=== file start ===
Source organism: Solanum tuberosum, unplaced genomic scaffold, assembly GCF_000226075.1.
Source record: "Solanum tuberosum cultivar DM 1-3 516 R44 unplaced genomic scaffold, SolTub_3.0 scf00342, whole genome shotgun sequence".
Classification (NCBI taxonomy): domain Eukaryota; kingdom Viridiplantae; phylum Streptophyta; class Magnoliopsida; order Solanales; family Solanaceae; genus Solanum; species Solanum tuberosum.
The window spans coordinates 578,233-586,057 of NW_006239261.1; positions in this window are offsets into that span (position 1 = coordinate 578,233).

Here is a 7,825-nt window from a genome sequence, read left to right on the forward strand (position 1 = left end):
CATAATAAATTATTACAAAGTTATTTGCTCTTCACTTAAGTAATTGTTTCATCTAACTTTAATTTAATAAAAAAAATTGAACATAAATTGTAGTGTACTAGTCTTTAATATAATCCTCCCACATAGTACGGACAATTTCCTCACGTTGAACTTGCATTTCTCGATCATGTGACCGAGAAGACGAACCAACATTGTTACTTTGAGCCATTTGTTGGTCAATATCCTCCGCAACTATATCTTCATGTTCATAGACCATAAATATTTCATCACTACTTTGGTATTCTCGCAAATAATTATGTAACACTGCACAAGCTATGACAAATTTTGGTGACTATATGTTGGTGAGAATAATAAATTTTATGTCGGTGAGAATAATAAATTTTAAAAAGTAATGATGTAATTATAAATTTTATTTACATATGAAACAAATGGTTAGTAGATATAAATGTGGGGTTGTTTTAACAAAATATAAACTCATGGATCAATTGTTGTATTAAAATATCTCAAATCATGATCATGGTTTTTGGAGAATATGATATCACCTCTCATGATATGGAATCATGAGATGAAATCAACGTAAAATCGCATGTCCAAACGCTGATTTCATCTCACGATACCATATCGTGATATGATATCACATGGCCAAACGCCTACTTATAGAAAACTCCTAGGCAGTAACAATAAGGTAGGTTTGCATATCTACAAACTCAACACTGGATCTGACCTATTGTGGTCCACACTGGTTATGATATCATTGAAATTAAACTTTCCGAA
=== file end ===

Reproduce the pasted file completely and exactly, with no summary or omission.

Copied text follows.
Source organism: Solanum tuberosum, unplaced genomic scaffold, assembly GCF_000226075.1.
Source record: "Solanum tuberosum cultivar DM 1-3 516 R44 unplaced genomic scaffold, SolTub_3.0 scf00342, whole genome shotgun sequence".
Classification (NCBI taxonomy): domain Eukaryota; kingdom Viridiplantae; phylum Streptophyta; class Magnoliopsida; order Solanales; family Solanaceae; genus Solanum; species Solanum tuberosum.
The window spans coordinates 578,233-586,057 of NW_006239261.1; positions in this window are offsets into that span (position 1 = coordinate 578,233).

Here is a 7,825-nt window from a genome sequence, read left to right on the forward strand (position 1 = left end):
CATAATAAATTATTACAAAGTTATTTGCTCTTCACTTAAGTAATTGTTTCATCTAACTTTAATTTAATAAAAAAAATTGAACATAAATTGTAGTGTACTAGTCTTTAATATAATCCTCCCACATAGTACGGACAATTTCCTCACGTTGAACTTGCATTTCTCGATCATGTGACCGAGAAGACGAACCAACATTGTTACTTTGAGCCATTTGTTGGTCAATATCCTCCGCAACTATATCTTCATGTTCATAGACCATAAATATTTCATCACTACTTTGGTATTCTCGCAAATAATTATGTAACACTGCACAAGCTATGACAAATTTTGGTGACTATATGTTGGTGAGAATAATAAATTTTATGTCGGTGAGAATAATAAATTTTAAAAAGTAATGATGTAATTATAAATTTTATTTACATATGAAACAAATGGTTAGTAGATATAAATGTGGGGTTGTTTTAACAAAATATAAACTCATGGATCAATTGTTGTATTAAAATATCTCAAATCATGATCATGGTTTTTGGAGAATATGATATCACCTCTCATGATATGGAATCATGAGATGAAATCAACGTAAAATCGCATGTCCAAACGCTGATTTCATCTCACGATACCATATCGTGATATGATATCACATGGCCAAACGCCTACTTATAGAAAACTCCTAGGCAGTAACAATAAGGTAGGTTTGCATATCTACAAACTCAACACTGGATCTGACCTATTGTGGTCCACACTGGTTATGATATCATTGAAATTAAACTTTCCGAA